Which took the edge off the whole ride. The front lifted like a startled racehorse at the whiff of a climb which made it difficult to assess the efficiency of the rear suspension (although it appeared to have liquid manners at speed). On the twisty downhill sections I had to really get as far forward as I dared to drag the bike round the corners, but I did find I was going quite quickly in doing so, again catching slower riders.

I don’t think this bike had a fair chance which I will try and address by borrowing the Cycleworks demo bike for a weekend. It was lunatic fast when the open trail pointed down and the final run into the car park was terrific, but the sizing was wrong, simple as that.

Spec wise, it offered a complete change to the kind of bike pimpery normally associated with such an exotic frame. Magura Menjas (which we recently highlighted) were installed up front and did seem to be a good compliment to the frame. The double arch design is deceptive as there is a lot of metal providing bracing effort to the rear arch, and the action of the forks was incredibly smooth (and I’m doing my best avoid the word ‘butter’ here). Grabbing speed back when the frame was given its head were Magura Louise brakes and boy did they haul in the bike. They could lock the wheels comfortably at any speed but were capable of sufficient modulation to make it apparent that if you were locking wheels it was ham-fistedness on the riders part not theirs.

To sum up, a quality frame, interesting spec but not the experience I anticipated. I’ll try again but sense this frame is brilliant but maybe not endearing. The extra pivots of the VPP suspension also seemed less robust after the stoutness of the Orange.

Marin Attack Trail 2007

I’ll admit I wasn’t really interested in the Attack Trail for several reasons, principally its’ relationship to my existing Quad. Now this is a bit like saying Princess Margaret was a bit like the Queen – it’s true but irrelevant because each has a different role to play in life but none the less the comparison is there. There’s also, and sorry to keep harping on about this, the fact that there are no custom bike colours available. I know it’s silly but my God does the Attack Trail look drab alongside a lime green Orange.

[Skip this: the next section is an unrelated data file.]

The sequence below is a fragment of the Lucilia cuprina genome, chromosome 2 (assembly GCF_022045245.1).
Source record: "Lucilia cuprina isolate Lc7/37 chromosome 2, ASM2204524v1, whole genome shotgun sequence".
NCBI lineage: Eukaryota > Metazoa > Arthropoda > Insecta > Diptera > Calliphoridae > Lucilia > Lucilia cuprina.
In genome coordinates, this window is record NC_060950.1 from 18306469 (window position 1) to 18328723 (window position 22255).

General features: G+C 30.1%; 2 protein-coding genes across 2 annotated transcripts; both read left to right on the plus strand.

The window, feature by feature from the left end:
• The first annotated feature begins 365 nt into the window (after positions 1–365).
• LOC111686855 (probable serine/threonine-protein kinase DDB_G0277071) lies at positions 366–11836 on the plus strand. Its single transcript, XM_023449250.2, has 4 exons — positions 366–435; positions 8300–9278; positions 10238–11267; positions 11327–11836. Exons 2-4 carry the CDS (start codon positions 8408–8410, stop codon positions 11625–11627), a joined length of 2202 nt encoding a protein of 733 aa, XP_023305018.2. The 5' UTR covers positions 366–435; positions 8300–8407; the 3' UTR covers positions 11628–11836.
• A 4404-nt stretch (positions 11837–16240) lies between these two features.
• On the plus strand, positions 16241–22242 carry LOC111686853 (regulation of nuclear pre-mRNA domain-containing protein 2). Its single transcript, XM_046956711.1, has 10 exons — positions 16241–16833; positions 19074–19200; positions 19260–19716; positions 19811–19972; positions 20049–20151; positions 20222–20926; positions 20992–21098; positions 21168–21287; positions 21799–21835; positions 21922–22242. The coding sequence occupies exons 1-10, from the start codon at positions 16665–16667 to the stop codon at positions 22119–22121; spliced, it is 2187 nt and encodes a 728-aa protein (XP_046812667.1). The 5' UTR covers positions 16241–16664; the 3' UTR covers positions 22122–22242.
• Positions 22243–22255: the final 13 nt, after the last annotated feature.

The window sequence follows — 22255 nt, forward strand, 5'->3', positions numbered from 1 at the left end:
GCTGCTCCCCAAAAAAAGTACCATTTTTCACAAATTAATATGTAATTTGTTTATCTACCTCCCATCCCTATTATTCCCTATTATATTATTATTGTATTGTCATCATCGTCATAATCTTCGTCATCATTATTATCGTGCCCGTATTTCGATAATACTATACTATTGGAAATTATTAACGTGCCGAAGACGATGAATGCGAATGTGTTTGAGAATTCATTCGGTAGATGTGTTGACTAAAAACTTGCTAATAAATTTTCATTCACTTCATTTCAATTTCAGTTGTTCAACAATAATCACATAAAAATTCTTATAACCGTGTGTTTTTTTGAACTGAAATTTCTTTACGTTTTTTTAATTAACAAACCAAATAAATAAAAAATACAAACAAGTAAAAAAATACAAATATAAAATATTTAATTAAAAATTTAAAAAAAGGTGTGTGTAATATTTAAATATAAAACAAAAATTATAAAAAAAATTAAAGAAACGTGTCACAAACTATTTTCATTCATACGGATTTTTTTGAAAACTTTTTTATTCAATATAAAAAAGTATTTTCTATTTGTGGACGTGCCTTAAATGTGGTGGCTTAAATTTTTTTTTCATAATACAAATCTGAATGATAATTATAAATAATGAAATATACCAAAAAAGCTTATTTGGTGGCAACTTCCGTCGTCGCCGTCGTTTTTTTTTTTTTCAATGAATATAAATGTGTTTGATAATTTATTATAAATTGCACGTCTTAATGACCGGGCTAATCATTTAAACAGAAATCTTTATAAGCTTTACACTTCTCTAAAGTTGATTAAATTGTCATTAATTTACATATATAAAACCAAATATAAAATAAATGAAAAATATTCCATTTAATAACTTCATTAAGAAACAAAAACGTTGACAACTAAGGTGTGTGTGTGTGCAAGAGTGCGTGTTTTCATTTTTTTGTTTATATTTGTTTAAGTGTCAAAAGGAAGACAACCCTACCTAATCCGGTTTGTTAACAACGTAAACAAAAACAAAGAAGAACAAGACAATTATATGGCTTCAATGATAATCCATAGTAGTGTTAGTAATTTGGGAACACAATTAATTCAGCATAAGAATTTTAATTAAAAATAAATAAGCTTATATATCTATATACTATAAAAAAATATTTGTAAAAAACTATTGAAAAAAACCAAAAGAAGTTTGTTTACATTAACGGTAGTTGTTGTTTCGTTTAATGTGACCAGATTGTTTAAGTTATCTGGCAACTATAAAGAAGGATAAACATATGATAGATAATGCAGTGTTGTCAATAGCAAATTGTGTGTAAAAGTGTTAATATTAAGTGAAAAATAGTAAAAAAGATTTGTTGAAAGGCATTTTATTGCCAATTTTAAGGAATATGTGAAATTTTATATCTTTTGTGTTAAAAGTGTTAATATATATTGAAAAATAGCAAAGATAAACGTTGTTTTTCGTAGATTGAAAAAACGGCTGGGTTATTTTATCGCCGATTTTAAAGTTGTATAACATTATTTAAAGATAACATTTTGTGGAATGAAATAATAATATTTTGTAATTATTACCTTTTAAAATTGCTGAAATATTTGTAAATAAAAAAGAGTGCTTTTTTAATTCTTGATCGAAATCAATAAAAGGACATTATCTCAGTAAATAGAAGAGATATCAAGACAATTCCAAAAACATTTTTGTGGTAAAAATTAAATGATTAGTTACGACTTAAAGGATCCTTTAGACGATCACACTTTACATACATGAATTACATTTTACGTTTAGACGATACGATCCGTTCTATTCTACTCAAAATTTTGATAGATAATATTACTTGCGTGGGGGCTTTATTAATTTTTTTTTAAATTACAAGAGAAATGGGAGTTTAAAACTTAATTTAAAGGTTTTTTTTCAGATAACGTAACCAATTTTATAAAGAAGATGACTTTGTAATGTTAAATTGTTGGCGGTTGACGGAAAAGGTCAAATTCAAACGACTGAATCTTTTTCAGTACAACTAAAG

I also went from feast to famine on the frame fit side of things. This frame claimed medium but was so short we seriously debated whether I was riding a 15 inch frame. I felt like I was on a monkey bike, which again massively compromised the experience but still allowed a great deal of fun. But I knew right away I wouldn’t want to do more than five miles on the bike let alone an all day epic.

At the end of the day this bike was too ‘freeride’ focused. I had fun but it wasn’t practical, even lacking a third chainring which showed where its intentions lay. Coming back to the car park I pushed it faster than either of the other two though but maybe I was just glad to get off the thing.

To finish up, I would say based on my gut feelings from only riding these bikes for about 45 minutes each the Orange Five was a clear winner that had bling and ability, the Intense needs a second chance and the Attack Trail I’m not interested in at all. At the dream bike level, being able to choose frame colours suddenly becomes stupidly important and finishing kit the final dusting of sugar on an already sweet offering.

And as far as finishing kit goes, I now want carbon bars, SRAM drivetrain, Hope HID and quality DT or WTB wheels.

I know, I know, bike tart!

And you’d be right!

Filed under Demo Days, Reviews in March 2007


About the author

Matt is one of the founding Molefathers of the Muddymoles, and is the designer and main administrator of the website.

Having ridden a 2007 Orange Five for many years then a 2016 YT Industries Jeffsy 29er, he now rocks a Bird Aether 9 and a Pace RC-627.

An early On-One Inbred still lurks in the back of the stable as a reminder of how things have moved on. You can even find him on road bikes - currently a 2019 Cannondale Topstone 105 SE, a much-used 2011 Specialized Secteur and very niche belt drive Trek District 1.

If you've ever wondered how we got into mountain biking and how the MuddyMoles started, well wonder no more.

There are 5 comments on ‘2007 Cycleworks Demo Day: Matt’s review’

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  1. Muddymoles says:

    Guest review – Orange Five SE, Whyte E5 XT, Intense 5.5 EVP and Marin Mount Vision

    Our latest review features a guest appearance from Nigel at who’s recently bought himself a new bike and has been good enough to write up his experiences and thought process in choosing his new steed. Many thanks to Nigel…

  2. Muddymoles says:

    Advert Orange

    Matt and Dave get themselves published in Singletrack magazine courtesy of Orange.

  3. Muddymoles says:

    Cycleworks Demo Day 2008

    2008 – another year, another Cycleworks Demo Day at Holmbury.

  4. Related: Intense 5.5 EVP 2007 ride booked | Mutterings, Stuff & nonsense | Muddymoles: Mountain biking (MTB) in the Surrey Hills and Mole Valley

  5. Related: Cycle Show 2007 | Reviews, Demo Days | Muddymoles: Mountain biking (MTB) in the Surrey Hills and Mole Valley